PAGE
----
For so many of us, exercise is a crucial part of our daily lives. Any niggle or injury that prevents us from being able to move and function day to day, can have a detrimental impact on our mental health, especially in COVID-19 circumstances where we are very restricted in where we can go and what we can do.
During the course of COVID-19, we have seen an influx in Achilles tendon injuries as a result of tendon overload. This includes; working from home with no shoes on, less incidental movement throughout the day, sudden increases in walking and running and the change in the surface from running on a treadmill to running outside.
The prolonged closure of gyms, rehabilitation centres and workplaces has meant that there is not as much exercise variety and people are substituting their normal routine for walking and running, as a way of getting out of the house. This has meant a loss of cross-training in the form of swimming, gym workouts, pilates, yoga and fitness classes.
The Achilles tendon is a strong fibrous structure that connects the calf muscle to your calcaneus (heel bone). The function of the Achilles tendon in walking and running involves plantarflexion of the foot which is crucial for the push-off phase of gait when we are walking and running. The Achilles tendon is vital in storing and releasing energy and has to withhold heavy loads of up to 6-7 times your body weight when running.
Tendons are irritable structures that do not respond well to repetitive load with a lack of rest, inconsistency in training and sudden changes in a training regime.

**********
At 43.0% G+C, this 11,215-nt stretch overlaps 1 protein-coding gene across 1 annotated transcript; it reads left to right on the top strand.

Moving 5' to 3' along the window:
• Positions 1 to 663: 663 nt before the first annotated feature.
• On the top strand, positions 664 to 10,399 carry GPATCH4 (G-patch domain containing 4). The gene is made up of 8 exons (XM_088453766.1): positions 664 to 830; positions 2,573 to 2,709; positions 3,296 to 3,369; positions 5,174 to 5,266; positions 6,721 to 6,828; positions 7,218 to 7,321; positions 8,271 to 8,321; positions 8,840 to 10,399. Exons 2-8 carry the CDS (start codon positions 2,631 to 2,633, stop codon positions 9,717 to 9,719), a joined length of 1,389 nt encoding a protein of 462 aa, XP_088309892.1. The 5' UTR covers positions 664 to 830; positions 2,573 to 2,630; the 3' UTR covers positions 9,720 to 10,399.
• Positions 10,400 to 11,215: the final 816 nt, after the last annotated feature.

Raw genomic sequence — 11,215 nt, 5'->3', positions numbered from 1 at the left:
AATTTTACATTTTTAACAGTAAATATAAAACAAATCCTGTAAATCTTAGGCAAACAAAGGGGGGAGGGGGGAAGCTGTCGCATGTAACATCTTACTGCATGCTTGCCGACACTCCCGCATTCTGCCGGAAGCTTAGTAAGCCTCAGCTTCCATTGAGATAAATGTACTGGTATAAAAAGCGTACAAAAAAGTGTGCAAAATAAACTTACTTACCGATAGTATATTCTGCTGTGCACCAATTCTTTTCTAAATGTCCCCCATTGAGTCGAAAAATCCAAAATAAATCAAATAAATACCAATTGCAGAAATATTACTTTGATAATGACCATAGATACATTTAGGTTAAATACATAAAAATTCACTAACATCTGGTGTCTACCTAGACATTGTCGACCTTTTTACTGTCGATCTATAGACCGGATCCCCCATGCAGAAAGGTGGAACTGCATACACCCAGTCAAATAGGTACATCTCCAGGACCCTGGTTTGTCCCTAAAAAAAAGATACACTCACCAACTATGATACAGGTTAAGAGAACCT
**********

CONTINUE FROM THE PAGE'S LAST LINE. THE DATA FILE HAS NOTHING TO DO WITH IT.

Achilles tendon pain can manifest in many different levels of pain and various stages from an early inflammatory stage to a prolonged chronic stage where the structure has calcified.
The most common precursor of tendon pain is when the load (walking, running or any given sport) exceeds the capacity and strength of the tissues, therefore resulting in an injury to this structure.
Other common causative factors of Achilles tendon pain include:
The treatment and management of Achilles tendon pain are dependent on the stage of injury and the level of pain experienced. Below are some changes that can be made to target an irritable Achilles tendon.
Gradual heavy loading (within tolerable pain range) is required to strengthen the tendon and prevent re-injury of the structure.
A weighted calf raise is a vital exercise for building strength in the lower leg and foot.
Implementing calf and plantar fascia rolling into your cool down and recovery routine post-exercise is a great way to alleviate tightness and symptoms.
Incorporating a second pair of runners to alternate between, can reduce repetitive strain through the muscles in your legs.
For any questions about your Achilles tendon, persisting pain, or for any other enquiries, please don’t hesitate to contact Colin at Cannington Podiatry.